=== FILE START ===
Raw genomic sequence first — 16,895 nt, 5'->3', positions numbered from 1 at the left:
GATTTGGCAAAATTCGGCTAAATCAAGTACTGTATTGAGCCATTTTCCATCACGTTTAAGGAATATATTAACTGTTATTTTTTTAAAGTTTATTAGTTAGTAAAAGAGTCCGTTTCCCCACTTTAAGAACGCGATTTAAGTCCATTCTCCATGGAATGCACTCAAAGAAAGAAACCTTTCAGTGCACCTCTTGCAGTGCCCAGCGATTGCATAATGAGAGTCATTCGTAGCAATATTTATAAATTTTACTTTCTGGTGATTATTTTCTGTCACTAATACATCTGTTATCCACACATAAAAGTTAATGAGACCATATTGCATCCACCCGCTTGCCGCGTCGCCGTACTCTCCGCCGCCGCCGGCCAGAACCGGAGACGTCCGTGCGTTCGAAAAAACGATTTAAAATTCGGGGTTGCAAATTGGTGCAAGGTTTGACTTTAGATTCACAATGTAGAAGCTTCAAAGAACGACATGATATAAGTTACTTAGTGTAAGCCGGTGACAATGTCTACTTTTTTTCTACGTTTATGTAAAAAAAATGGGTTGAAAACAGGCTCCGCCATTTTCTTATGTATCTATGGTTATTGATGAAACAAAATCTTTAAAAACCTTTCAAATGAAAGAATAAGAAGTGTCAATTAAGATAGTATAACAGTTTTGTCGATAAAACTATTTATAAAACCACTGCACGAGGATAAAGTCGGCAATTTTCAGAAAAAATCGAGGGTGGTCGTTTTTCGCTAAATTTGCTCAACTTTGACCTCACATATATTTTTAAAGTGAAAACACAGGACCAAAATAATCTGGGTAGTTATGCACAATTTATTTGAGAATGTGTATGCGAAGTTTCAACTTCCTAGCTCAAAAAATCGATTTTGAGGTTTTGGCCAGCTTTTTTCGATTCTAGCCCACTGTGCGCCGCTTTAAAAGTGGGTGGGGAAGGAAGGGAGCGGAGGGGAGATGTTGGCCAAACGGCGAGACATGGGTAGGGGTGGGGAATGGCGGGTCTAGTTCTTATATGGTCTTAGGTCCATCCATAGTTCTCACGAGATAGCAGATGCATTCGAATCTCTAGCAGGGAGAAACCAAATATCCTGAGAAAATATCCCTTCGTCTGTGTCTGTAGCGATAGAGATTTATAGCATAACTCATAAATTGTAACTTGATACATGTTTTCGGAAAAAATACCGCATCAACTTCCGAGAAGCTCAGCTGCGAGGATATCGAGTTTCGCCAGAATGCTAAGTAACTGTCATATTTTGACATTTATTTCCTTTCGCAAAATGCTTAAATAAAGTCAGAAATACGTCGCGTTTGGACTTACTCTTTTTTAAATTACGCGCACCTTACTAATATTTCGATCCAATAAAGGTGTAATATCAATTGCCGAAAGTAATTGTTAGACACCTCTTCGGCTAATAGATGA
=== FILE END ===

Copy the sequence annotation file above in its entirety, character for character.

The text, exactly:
Raw genomic sequence first — 16,895 nt, 5'->3', positions numbered from 1 at the left:
GATTTGGCAAAATTCGGCTAAATCAAGTACTGTATTGAGCCATTTTCCATCACGTTTAAGGAATATATTAACTGTTATTTTTTTAAAGTTTATTAGTTAGTAAAAGAGTCCGTTTCCCCACTTTAAGAACGCGATTTAAGTCCATTCTCCATGGAATGCACTCAAAGAAAGAAACCTTTCAGTGCACCTCTTGCAGTGCCCAGCGATTGCATAATGAGAGTCATTCGTAGCAATATTTATAAATTTTACTTTCTGGTGATTATTTTCTGTCACTAATACATCTGTTATCCACACATAAAAGTTAATGAGACCATATTGCATCCACCCGCTTGCCGCGTCGCCGTACTCTCCGCCGCCGCCGGCCAGAACCGGAGACGTCCGTGCGTTCGAAAAAACGATTTAAAATTCGGGGTTGCAAATTGGTGCAAGGTTTGACTTTAGATTCACAATGTAGAAGCTTCAAAGAACGACATGATATAAGTTACTTAGTGTAAGCCGGTGACAATGTCTACTTTTTTTCTACGTTTATGTAAAAAAAATGGGTTGAAAACAGGCTCCGCCATTTTCTTATGTATCTATGGTTATTGATGAAACAAAATCTTTAAAAACCTTTCAAATGAAAGAATAAGAAGTGTCAATTAAGATAGTATAACAGTTTTGTCGATAAAACTATTTATAAAACCACTGCACGAGGATAAAGTCGGCAATTTTCAGAAAAAATCGAGGGTGGTCGTTTTTCGCTAAATTTGCTCAACTTTGACCTCACATATATTTTTAAAGTGAAAACACAGGACCAAAATAATCTGGGTAGTTATGCACAATTTATTTGAGAATGTGTATGCGAAGTTTCAACTTCCTAGCTCAAAAAATCGATTTTGAGGTTTTGGCCAGCTTTTTTCGATTCTAGCCCACTGTGCGCCGCTTTAAAAGTGGGTGGGGAAGGAAGGGAGCGGAGGGGAGATGTTGGCCAAACGGCGAGACATGGGTAGGGGTGGGGAATGGCGGGTCTAGTTCTTATATGGTCTTAGGTCCATCCATAGTTCTCACGAGATAGCAGATGCATTCGAATCTCTAGCAGGGAGAAACCAAATATCCTGAGAAAATATCCCTTCGTCTGTGTCTGTAGCGATAGAGATTTATAGCATAACTCATAAATTGTAACTTGATACATGTTTTCGGAAAAAATACCGCATCAACTTCCGAGAAGCTCAGCTGCGAGGATATCGAGTTTCGCCAGAATGCTAAGTAACTGTCATATTTTGACATTTATTTCCTTTCGCAAAATGCTTAAATAAAGTCAGAAATACGTCGCGTTTGGACTTACTCTTTTTTAAATTACGCGCACCTTACTAATATTTCGATCCAATAAAGGTGTAATATCAATTGCCGAAAGTAATTGTTAGACACCTCTTCGGCTAATAGATGA